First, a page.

Are you paying an insurance loyalty tax?

Are you paying an insurance loyalty tax?

Insurance is inherently necessary for most Australians. It’s likely you’ll hold an insurance policy to cover some or all of the important things in your life - health insurance, home and contents insurance, rental insurance, car insurance, life insurance, the list goes on. But how often do you review or switch insurers or policies?

The Australian Securities and Investments Commission (ASIC) has alleged that some insurance companies may be employing tactics to increase premiums for loyal customers before offering policy renewal discounts.

ASIC commenced civil penalty proceedings in the Federal Court last week, claiming some insurers used an algorithm to determine the probability of whether or not a customer might renew their policy at different premium levels. 

The purpose of the algorithm was to allocate a smaller relative price increase to policies that were less likely to renew and a larger relative price increase to policies that were more likely to renew.

“Insurers should not promise discounts unless they are confident that they can and will deliver them in full. The failure by insurers to deliver on pricing promises is a key priority for ASIC and we will continue to take enforcement action to hold insurers to account,” ASIC deputy chair Sarah Court said.

It pays to regularly compare your options

There are a number of reasons you may want to switch insurance providers. These can include but aren’t limited to:

  • Policy flexibility and features: You may want to go with an insurer that will allow you to choose a preferred repairer or switch to a provider that offers a greater variety of policy options to suit your needs.
  • Changes in your lifestyle: If your personal circumstances change, you may want to adjust your insurance policy to reflect new priorities. For example, you may have sold your vehicle, started a family or bought a new home.
  • Price point: The cost of premiums can greatly influence a person’s decision when it comes to regular payments, such as those associated with insurance policies. Seeking value is sensible.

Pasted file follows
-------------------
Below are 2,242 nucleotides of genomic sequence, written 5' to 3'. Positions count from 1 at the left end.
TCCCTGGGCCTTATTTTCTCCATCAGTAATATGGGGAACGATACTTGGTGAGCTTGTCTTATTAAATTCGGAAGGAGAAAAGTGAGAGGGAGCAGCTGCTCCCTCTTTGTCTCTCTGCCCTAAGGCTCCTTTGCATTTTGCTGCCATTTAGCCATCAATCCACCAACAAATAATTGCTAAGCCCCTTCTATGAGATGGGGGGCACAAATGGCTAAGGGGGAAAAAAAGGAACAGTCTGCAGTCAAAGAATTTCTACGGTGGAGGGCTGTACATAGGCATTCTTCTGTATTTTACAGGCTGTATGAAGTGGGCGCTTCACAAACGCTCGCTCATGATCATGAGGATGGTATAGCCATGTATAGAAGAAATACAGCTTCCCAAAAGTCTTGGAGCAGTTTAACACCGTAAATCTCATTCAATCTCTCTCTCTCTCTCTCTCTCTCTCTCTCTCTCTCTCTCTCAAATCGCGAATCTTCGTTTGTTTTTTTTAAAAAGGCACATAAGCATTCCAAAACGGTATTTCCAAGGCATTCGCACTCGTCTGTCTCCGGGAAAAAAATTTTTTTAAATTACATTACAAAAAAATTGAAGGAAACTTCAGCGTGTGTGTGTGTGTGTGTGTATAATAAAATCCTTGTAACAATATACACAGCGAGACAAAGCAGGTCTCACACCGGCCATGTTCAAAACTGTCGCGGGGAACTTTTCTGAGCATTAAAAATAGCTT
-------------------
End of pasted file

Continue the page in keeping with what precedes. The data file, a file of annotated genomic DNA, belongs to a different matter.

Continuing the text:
Be aware that your insurance policy may automatically renew if you don’t cancel or switch providers.

When it comes time to renew your insurance policy, it may be advantageous to do some research and examine what alternatives are available. Using comparison tables, such as those provided by RateCity, could help you to see how your current policy and premiums stack up against other options.

Some insurers do offer legitimate benefits to reward customer loyalty, such as a no-claim bonus. While often associated with car insurance, some home insurers also award these concessions to policyholders that meet claim-free insurance terms. For instance, insurers may offer up to a 30% discount if you haven't made a claim in five years.

If you’re considering switching to a new insurer and they also offer a no-claim bonus, you might be able to transfer your discount by proving your no-claim history from the previous insurer through a certificate or renewal letter.

What can happen if I don’t compare?

It’s vital to keep up with what you’re covered for and what gaps may exist in your current insurance policies. Insurers often update their terms and conditions for policyholders, meaning you might have thought you were adequately covered for particular incidents or losses but this may not be the case.

Certain events and incidents can void an insurance policy, so it’s crucial to be aware of your current policy details.

It may be sensible to compare the cost of your premiums from those you’ve paid in the past. Don’t be afraid to get in touch with your insurer and ask for a better price if you believe you can get a good deal elsewhere.

Many insurers offer special offers or discounts for new customers that could help you save money if you switch your service provider. You can also find bundled deals for all or some of your insurance policies at competitive rates.

Product database updated 22 Oct, 2023

This article was reviewed by Personal Finance Editor Mark Bristow before it was published as part of RateCity's Fact Check process.